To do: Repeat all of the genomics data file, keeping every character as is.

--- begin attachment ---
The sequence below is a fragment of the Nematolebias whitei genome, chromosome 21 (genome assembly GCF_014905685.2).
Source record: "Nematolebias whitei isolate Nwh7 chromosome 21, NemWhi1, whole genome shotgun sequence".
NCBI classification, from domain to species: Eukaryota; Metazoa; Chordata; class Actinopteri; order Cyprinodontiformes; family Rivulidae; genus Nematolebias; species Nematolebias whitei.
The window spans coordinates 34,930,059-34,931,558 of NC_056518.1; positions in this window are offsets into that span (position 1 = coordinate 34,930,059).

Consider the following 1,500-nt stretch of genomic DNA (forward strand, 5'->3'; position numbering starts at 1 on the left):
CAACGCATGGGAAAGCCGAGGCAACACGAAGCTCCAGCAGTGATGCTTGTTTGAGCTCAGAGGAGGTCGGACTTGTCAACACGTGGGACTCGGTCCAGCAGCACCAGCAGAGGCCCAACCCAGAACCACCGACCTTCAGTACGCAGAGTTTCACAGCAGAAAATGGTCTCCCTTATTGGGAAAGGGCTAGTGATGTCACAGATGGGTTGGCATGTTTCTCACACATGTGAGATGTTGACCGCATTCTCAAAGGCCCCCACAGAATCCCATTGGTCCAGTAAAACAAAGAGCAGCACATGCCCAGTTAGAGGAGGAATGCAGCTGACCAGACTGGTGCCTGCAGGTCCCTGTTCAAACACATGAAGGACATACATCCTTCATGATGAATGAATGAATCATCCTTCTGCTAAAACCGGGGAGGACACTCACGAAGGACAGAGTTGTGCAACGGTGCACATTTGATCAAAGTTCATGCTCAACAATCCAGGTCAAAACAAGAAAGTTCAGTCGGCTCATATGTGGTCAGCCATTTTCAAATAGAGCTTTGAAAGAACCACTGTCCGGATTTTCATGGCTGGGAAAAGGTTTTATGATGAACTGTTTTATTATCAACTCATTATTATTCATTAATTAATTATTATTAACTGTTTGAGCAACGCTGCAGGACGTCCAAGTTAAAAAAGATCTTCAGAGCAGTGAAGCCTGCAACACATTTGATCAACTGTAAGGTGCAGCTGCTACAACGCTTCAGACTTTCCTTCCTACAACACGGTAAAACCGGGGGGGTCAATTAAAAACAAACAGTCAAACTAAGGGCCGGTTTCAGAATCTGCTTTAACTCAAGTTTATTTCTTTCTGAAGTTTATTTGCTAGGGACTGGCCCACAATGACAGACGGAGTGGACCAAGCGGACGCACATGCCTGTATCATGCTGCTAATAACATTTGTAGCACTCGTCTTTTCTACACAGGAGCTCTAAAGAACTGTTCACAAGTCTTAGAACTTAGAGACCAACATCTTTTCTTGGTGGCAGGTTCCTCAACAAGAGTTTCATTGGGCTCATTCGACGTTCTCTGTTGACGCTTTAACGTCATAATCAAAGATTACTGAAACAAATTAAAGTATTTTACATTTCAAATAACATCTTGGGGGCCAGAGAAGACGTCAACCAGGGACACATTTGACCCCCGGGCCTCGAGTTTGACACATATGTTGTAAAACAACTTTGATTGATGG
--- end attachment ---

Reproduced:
The sequence below is a fragment of the Nematolebias whitei genome, chromosome 21 (genome assembly GCF_014905685.2).
Source record: "Nematolebias whitei isolate Nwh7 chromosome 21, NemWhi1, whole genome shotgun sequence".
NCBI classification, from domain to species: Eukaryota; Metazoa; Chordata; class Actinopteri; order Cyprinodontiformes; family Rivulidae; genus Nematolebias; species Nematolebias whitei.
The window spans coordinates 34,930,059-34,931,558 of NC_056518.1; positions in this window are offsets into that span (position 1 = coordinate 34,930,059).

Consider the following 1,500-nt stretch of genomic DNA (forward strand, 5'->3'; position numbering starts at 1 on the left):
CAACGCATGGGAAAGCCGAGGCAACACGAAGCTCCAGCAGTGATGCTTGTTTGAGCTCAGAGGAGGTCGGACTTGTCAACACGTGGGACTCGGTCCAGCAGCACCAGCAGAGGCCCAACCCAGAACCACCGACCTTCAGTACGCAGAGTTTCACAGCAGAAAATGGTCTCCCTTATTGGGAAAGGGCTAGTGATGTCACAGATGGGTTGGCATGTTTCTCACACATGTGAGATGTTGACCGCATTCTCAAAGGCCCCCACAGAATCCCATTGGTCCAGTAAAACAAAGAGCAGCACATGCCCAGTTAGAGGAGGAATGCAGCTGACCAGACTGGTGCCTGCAGGTCCCTGTTCAAACACATGAAGGACATACATCCTTCATGATGAATGAATGAATCATCCTTCTGCTAAAACCGGGGAGGACACTCACGAAGGACAGAGTTGTGCAACGGTGCACATTTGATCAAAGTTCATGCTCAACAATCCAGGTCAAAACAAGAAAGTTCAGTCGGCTCATATGTGGTCAGCCATTTTCAAATAGAGCTTTGAAAGAACCACTGTCCGGATTTTCATGGCTGGGAAAAGGTTTTATGATGAACTGTTTTATTATCAACTCATTATTATTCATTAATTAATTATTATTAACTGTTTGAGCAACGCTGCAGGACGTCCAAGTTAAAAAAGATCTTCAGAGCAGTGAAGCCTGCAACACATTTGATCAACTGTAAGGTGCAGCTGCTACAACGCTTCAGACTTTCCTTCCTACAACACGGTAAAACCGGGGGGGTCAATTAAAAACAAACAGTCAAACTAAGGGCCGGTTTCAGAATCTGCTTTAACTCAAGTTTATTTCTTTCTGAAGTTTATTTGCTAGGGACTGGCCCACAATGACAGACGGAGTGGACCAAGCGGACGCACATGCCTGTATCATGCTGCTAATAACATTTGTAGCACTCGTCTTTTCTACACAGGAGCTCTAAAGAACTGTTCACAAGTCTTAGAACTTAGAGACCAACATCTTTTCTTGGTGGCAGGTTCCTCAACAAGAGTTTCATTGGGCTCATTCGACGTTCTCTGTTGACGCTTTAACGTCATAATCAAAGATTACTGAAACAAATTAAAGTATTTTACATTTCAAATAACATCTTGGGGGCCAGAGAAGACGTCAACCAGGGACACATTTGACCCCCGGGCCTCGAGTTTGACACATATGTTGTAAAACAACTTTGATTGATGG